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Cut down on high reaches

caralhomancaralhoman 62 replies18 threads Junior Member
Hi, I was wondering what your opinion would be on which reaches I should keep and which I should remove. Currently, I narrowed my reaches down to Stanford, CalTech, MIT, Harvard, Princeton, JHU, and Cornell. However, I believe this is way too many reaches and I would like to cut more out. I plan to take mechanical engineering. I really can't decide which to keep as they all are so great.
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Replies to: Cut down on high reaches

  • patattypatatty 145 replies1 threads Junior Member
    What kind of environment are you looking for? There are huge differences between many of these schools in terms of size, environment, weather, etc. I don't think Harvard is known for mechanical engineering so I would probably drop that one.My daughter is a MechE at Cornell and loves it but she always wanted a cold weather, rural environment. One of the great things there is the availablilty of a large number of student led project teams (29 at last count), which give real hands-on engineering experience right away. As a freshman, she is already trained in CAD drawing, welding, machine shop and several other areas, and she loves being part of the team. All of her friends are on different teams and they enjoy trading ideas and stories. If this is something you are interested in, you should look into the availability of these activites at each of the schools. The smaller schools may have fewer opportunities for this. My son is a prospective MechE major as well and the availability of project teams is a big factor for him.
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  • caralhomancaralhoman 62 replies18 threads Junior Member
    @patatty Thank you for the advice! The info about your daughter's experience in Cornell was really helpful too. To be honest, I do not really have preferences on the weather or size of the school. However, I do not really would like to go to the South or places that are a little conservative. I also might prefer urban/suburban, like Columbia, but I think I still want to apply to Cornell.
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  • DadTwoGirlsDadTwoGirls 6424 replies1 threads Senior Member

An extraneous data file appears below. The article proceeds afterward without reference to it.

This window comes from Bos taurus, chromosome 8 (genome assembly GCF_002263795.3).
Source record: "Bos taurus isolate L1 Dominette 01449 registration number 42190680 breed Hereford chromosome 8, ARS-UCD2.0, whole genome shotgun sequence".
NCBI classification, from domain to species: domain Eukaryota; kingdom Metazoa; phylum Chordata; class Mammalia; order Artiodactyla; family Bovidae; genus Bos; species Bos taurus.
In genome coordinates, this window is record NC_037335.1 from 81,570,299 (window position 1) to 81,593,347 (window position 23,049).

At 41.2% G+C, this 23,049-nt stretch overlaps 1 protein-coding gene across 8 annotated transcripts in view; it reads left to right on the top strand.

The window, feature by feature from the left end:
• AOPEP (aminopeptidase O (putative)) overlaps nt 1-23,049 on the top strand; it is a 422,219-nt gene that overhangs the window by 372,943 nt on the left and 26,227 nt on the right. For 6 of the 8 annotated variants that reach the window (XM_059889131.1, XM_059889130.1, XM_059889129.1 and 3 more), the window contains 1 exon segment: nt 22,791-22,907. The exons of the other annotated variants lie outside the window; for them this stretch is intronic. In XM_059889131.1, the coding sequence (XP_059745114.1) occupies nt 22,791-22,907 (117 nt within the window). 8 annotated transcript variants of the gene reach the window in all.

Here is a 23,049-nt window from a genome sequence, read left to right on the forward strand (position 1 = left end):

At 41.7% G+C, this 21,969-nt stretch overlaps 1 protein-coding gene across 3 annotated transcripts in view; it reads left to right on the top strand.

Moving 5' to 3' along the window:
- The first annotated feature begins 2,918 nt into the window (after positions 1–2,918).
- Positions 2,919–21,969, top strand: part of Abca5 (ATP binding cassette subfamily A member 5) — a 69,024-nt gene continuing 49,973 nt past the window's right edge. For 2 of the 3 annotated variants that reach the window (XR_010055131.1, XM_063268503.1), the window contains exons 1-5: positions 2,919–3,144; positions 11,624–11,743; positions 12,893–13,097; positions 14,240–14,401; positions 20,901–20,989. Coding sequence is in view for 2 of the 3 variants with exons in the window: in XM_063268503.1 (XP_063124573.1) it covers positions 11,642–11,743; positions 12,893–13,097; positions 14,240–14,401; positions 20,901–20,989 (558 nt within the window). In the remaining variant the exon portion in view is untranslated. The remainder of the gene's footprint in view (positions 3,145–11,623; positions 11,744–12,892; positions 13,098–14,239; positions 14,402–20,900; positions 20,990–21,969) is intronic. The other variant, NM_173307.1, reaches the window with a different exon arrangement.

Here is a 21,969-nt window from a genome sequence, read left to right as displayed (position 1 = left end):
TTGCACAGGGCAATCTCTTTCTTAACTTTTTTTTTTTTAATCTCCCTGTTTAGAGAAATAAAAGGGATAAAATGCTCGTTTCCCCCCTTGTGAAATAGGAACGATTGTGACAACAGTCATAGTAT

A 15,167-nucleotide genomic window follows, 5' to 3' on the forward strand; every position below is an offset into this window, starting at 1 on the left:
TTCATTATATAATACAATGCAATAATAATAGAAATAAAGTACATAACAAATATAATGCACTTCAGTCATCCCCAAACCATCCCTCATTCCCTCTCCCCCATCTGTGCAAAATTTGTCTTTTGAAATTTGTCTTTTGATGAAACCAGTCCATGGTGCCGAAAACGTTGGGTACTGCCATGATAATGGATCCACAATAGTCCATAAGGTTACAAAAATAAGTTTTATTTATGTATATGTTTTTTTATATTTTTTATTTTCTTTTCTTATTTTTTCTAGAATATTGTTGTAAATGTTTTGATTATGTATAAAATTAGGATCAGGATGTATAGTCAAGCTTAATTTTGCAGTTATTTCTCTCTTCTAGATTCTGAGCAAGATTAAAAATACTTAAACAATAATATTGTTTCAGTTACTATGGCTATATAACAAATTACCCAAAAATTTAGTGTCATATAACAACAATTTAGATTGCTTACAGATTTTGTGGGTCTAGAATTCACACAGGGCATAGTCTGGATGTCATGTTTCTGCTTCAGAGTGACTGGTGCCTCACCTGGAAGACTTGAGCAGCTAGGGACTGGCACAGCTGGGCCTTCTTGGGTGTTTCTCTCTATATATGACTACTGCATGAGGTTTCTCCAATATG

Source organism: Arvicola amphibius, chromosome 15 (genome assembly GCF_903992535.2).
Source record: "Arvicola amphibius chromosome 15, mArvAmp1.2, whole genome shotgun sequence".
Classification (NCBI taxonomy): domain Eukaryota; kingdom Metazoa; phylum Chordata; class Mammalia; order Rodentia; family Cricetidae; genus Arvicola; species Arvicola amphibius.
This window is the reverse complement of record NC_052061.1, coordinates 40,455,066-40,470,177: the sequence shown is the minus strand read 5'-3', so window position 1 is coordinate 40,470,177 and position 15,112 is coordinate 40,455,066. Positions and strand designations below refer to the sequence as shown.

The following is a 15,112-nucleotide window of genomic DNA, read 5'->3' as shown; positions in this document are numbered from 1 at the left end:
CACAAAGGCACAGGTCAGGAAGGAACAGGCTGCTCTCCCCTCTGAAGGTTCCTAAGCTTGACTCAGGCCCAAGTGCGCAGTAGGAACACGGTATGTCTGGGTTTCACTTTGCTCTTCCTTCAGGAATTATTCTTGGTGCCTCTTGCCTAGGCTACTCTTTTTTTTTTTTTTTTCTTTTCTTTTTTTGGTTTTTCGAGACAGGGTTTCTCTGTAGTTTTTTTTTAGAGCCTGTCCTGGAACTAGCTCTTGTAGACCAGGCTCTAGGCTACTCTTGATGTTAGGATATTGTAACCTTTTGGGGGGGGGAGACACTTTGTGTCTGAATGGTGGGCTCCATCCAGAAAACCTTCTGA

Have you taken a close look at the actual mechanical engineering department offerings at each of these schools?

    As two examples: I did take a few mechanical engineering courses at MIT and I know that their department is very strong (although a reach for the strongest students and out of reach for everyone else). I have not heard anything about mechanical engineering at Harvard and would be surprised if a lot of people go there specifically for ME.
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  • suzy100suzy100 5695 replies58 threads Senior Member
    Have you run the net price calculators at all of those schools? Are they all affordable?
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  • ucbalumnusucbalumnus 82800 replies738 threads Senior Member
    More important is to have an affordable safety.
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  • naviancenaviance 601 replies8 threads Member
    Cornell and Hopkins are going to a teeny bit easier to get into (if you have the grades) so maybe leave those and pick what every super duper reaches you prefer.
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  • preppedparentpreppedparent 3341 replies10 threads Senior Member
    agree with @naviance. Harvard Stanford and Princeton are all super reaches. Maybe just pick the one that appeals to you most or appears to be the best fit.
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  • naviancenaviance 601 replies8 threads Member
    I looked at your other posts and it seems that you have a budget of $10,000. Hopefully, you applied to lots of affordable options that might give full tuition. For super duper reaches, you may want to apply to the schools that have a NPC that is affordable to you. Cornell and JHU are going to be a bit easier to get into but if you cannot afford them then maybe look elsewhere.
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  • caralhomancaralhoman 62 replies18 threads Junior Member
    Thanks to everyone for replying!

    @ucbalumnus @suzy100 I am almost done applying to some affordable safeties and I am looking for more right now. Also, I think all those schools meet 100% need.

    @DadTwoGirls Thanks for the advice, I think I need to start looking more at the engineering programs.

    @naviance @preppedparent Thanks, I will probably choose one between the super reaches then. I also have other affordable options, and I am currently looking for more.
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  • ucbalumnusucbalumnus 82800 replies738 threads Senior Member
    caralhoman wrote:
    Also, I think all those schools meet 100% need.